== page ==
• US Navy breach: 130,000 soldiers at risk after HPE contractor hacked [iophk: "MS, possibly MS sharepoint?"]

    The Navy has acknowledged the breach and said it was made aware of the incident after being notified that a laptop belonging to an employee of Navy contractor Hewlett-Packard Enterprise (HPE) was compromised by hackers.

  • US Navy warns 134,000 sailors of data breach after HPE laptop is compromised

    Sailors whose details have been compromised are being notified by phone, letter, and e-mail, the Navy said. "For those affected by this incident, the Navy is working to provide further details on what happened, and is reviewing credit monitoring service options for affected sailors."

  • Personal data for more than 130,000 sailors stolen, admits US Navy

    A spokesman for Hewlett Packard Enterprise Services, said: “This event has been reported to the Navy and because this is an ongoing investigation, HPE will not be commenting further out of respect for the privacy of our Navy personnel.”

  • Riseup’s Canary Has Died

    Popular provider of web tools for activists and anarchists and backbone of much infrastructure for internet freedom, Riseup.net has almost certainly been issued a gag order by the US government.

Security News

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Security
  • The FBI Hacked Over 8,000 Computers In 120 Countries Based on One Warrant

    In January, Motherboard reported on the FBI's “unprecedented” hacking operation, in which the agency, using a single warrant, deployed malware to over one thousand alleged visitors of a dark web child pornography site. Now, it has emerged that the campaign was actually an order of magnitude larger.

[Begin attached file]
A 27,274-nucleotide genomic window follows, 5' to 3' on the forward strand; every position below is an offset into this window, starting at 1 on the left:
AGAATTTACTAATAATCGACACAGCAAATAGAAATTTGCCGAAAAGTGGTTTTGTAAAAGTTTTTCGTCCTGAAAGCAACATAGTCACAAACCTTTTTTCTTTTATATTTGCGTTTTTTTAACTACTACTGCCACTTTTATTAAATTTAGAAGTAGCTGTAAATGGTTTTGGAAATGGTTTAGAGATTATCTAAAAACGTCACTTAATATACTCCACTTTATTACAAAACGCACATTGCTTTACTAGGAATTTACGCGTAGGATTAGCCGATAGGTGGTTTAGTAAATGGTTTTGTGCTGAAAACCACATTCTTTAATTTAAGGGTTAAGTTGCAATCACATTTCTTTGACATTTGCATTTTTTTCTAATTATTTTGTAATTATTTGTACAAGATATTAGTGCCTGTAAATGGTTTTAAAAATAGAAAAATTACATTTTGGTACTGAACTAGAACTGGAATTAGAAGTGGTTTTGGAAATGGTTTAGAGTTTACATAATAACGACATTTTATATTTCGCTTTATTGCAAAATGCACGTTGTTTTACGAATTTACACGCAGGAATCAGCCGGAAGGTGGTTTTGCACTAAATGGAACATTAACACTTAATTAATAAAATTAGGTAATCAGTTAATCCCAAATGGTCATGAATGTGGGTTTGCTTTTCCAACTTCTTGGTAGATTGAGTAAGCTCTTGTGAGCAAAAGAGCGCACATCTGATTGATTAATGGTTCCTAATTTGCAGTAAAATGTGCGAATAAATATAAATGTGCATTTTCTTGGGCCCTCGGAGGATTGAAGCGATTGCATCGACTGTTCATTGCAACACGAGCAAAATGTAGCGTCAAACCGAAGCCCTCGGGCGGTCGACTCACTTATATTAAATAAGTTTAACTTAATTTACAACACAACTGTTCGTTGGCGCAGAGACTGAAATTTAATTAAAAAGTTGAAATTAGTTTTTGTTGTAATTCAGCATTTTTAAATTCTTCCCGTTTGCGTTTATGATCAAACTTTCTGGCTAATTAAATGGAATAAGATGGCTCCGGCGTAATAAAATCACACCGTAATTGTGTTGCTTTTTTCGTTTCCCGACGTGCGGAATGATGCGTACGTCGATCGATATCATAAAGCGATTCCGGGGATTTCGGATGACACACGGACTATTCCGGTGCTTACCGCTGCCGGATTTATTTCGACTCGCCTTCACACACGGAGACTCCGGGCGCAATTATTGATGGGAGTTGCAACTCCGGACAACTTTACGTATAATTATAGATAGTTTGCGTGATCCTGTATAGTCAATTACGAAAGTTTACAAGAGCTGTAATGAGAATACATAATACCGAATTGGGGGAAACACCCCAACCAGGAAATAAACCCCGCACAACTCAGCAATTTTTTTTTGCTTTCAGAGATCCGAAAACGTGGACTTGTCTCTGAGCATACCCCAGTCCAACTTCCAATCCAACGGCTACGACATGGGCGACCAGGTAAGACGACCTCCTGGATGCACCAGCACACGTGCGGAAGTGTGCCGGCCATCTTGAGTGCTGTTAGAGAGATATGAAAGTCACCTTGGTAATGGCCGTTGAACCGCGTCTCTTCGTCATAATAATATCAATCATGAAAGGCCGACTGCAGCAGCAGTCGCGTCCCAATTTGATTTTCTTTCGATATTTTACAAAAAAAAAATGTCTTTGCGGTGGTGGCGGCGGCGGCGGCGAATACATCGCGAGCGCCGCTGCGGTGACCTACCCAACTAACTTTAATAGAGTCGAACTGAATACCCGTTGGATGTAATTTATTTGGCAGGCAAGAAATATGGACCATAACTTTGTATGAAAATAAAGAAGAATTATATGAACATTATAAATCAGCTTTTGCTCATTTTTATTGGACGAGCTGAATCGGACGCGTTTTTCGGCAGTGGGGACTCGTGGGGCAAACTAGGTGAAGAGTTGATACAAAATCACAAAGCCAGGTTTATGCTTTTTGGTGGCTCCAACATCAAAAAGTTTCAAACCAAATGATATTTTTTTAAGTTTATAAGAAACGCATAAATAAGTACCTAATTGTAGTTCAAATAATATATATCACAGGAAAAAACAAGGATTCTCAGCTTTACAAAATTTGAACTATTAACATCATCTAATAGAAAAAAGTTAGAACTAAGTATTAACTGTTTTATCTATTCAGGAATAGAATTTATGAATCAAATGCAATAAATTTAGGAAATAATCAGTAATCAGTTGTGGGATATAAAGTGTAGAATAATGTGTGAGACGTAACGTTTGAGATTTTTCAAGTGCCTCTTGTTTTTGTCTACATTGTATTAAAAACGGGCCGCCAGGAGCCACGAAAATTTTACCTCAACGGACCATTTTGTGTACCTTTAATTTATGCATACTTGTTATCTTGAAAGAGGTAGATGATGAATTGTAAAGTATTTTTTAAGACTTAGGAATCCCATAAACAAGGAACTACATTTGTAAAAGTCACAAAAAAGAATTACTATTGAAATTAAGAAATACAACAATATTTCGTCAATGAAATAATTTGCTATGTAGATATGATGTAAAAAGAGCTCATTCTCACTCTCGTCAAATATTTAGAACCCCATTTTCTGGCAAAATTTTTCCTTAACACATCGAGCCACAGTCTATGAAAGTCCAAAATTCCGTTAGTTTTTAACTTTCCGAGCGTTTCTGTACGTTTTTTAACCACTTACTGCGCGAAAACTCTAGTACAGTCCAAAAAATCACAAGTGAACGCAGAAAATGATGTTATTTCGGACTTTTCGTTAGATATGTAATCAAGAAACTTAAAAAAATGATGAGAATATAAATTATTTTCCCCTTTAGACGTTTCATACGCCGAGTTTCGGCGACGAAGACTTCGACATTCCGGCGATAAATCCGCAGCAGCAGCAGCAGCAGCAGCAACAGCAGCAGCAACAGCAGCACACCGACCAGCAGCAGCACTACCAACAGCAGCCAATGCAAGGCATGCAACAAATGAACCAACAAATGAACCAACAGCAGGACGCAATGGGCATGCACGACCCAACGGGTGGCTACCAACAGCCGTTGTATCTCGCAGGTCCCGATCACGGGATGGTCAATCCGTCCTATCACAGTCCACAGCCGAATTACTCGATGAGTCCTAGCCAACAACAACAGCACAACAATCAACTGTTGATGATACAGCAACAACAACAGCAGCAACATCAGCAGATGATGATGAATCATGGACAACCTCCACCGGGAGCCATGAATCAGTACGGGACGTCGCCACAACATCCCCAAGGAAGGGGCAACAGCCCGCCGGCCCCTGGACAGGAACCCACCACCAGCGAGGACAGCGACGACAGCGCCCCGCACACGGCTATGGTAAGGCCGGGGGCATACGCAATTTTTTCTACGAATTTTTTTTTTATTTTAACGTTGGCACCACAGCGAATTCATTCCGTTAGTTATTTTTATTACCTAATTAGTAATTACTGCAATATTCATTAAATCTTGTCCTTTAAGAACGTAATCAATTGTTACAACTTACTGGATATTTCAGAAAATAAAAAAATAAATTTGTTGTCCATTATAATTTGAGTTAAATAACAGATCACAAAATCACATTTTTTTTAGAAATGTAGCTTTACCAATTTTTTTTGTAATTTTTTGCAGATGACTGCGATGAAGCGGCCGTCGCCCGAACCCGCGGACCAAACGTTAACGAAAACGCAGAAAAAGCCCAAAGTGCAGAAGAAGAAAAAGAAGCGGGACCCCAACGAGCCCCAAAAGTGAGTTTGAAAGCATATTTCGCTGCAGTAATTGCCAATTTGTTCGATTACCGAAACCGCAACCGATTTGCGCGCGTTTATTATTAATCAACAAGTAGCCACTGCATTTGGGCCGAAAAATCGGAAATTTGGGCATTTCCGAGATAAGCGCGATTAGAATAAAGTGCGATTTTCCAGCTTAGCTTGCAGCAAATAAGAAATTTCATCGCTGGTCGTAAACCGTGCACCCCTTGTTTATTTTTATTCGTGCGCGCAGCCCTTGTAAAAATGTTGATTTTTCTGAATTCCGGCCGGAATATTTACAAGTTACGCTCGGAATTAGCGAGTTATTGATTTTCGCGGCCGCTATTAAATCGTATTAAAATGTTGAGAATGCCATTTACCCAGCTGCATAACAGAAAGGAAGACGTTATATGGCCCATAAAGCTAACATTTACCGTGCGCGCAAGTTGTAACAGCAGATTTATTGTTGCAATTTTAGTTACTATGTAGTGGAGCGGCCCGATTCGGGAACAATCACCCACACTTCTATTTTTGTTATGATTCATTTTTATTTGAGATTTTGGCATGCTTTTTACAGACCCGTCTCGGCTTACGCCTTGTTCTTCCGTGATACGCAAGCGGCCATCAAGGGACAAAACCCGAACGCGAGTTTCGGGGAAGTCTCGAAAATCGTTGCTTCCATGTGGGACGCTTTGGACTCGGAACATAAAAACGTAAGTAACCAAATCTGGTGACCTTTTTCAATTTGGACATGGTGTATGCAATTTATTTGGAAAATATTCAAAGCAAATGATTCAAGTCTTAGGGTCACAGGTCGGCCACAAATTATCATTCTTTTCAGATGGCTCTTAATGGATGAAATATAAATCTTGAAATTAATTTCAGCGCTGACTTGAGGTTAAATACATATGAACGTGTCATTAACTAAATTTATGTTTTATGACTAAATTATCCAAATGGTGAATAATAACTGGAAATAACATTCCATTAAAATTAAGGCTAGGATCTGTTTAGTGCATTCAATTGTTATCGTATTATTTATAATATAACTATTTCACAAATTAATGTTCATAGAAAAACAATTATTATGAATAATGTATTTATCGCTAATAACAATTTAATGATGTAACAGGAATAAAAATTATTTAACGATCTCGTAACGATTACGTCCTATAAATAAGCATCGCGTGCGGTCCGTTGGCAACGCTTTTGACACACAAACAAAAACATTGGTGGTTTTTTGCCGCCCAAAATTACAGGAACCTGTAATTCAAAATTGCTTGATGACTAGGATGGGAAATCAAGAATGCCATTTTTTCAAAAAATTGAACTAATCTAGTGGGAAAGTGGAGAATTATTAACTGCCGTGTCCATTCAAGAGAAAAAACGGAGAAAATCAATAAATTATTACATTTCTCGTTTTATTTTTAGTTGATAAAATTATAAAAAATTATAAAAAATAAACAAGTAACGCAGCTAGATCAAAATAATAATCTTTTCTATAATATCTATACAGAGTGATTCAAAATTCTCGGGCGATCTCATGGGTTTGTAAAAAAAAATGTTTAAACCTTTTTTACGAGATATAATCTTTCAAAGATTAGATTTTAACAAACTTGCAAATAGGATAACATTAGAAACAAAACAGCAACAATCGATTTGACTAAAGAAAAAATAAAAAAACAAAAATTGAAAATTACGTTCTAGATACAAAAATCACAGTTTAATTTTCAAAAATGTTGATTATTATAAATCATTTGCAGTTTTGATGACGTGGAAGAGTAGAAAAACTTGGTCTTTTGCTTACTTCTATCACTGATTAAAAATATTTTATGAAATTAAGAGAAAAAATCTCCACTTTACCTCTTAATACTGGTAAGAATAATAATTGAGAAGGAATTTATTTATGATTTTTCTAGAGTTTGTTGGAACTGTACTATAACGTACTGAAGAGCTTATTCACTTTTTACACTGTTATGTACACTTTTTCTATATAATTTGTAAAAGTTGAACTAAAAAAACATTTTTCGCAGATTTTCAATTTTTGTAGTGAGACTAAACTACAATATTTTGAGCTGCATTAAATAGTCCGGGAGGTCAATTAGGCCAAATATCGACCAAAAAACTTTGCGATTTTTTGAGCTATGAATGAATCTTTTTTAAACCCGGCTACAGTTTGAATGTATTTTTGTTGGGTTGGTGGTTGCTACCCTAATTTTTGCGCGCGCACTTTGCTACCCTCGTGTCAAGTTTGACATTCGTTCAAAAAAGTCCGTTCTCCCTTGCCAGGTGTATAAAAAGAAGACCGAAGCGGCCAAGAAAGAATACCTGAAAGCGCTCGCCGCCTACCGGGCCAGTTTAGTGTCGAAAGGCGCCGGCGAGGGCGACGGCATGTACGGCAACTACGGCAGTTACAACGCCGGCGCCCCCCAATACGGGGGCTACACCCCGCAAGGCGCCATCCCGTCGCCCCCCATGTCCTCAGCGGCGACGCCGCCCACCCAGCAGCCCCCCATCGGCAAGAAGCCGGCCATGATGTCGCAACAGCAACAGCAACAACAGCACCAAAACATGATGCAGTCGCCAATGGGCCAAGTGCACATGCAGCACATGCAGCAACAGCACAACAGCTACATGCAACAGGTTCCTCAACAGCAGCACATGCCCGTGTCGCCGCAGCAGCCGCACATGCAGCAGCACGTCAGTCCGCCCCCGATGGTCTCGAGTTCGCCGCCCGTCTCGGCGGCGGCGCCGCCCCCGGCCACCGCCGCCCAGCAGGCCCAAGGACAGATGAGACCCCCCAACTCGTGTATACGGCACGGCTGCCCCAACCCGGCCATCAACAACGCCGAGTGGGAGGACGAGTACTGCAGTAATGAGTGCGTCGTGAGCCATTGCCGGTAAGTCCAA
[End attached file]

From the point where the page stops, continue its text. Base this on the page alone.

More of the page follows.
In all, the FBI obtained over 8,000 IP addresses, and hacked computers in 120 different countries, according to a transcript from a recent evidentiary hearing in a related case.

  • curl security audit

    I asked for, and we were granted a security audit of curl from the Mozilla Secure Open Source program a while ago. This was done by Mozilla getting a 3rd party company involved to do the job and footing the bill for it. The auditing company is called Cure53.

  • Personal data for more than 130,000 sailors was breached, Navy says

    The Navy was notified in October by Hewlett Packard Enterprise Services that a computer supporting a Navy contract was “compromised,” and that the names and social security numbers of 134,386 current and former sailors were accessed by unknown persons, the service said in a news release.

  • Your headphones could be spying on you

    JUST WHEN you thought you couldn’t possibly be carrying any more tracking devices, it looks like you can add another one to the mix.

    A team of researchers in Israel have discovered that with a little hardware hackery, your headphones can be used to listen in on you when plugged into your computer.

    It’s been known for a long time that if you plug a microphone into a speaker jack, it can sometimes make a tinny speaker (if you blast the volume). But what about the other way around?

    Ben Gurion University researchers have discovered that with a simple malware program which they've christened SPEAKE(a)R, Realtek codecs, which provide the built in sound on most motherboards, can be reassigned to turn the headphone jack into a microphone.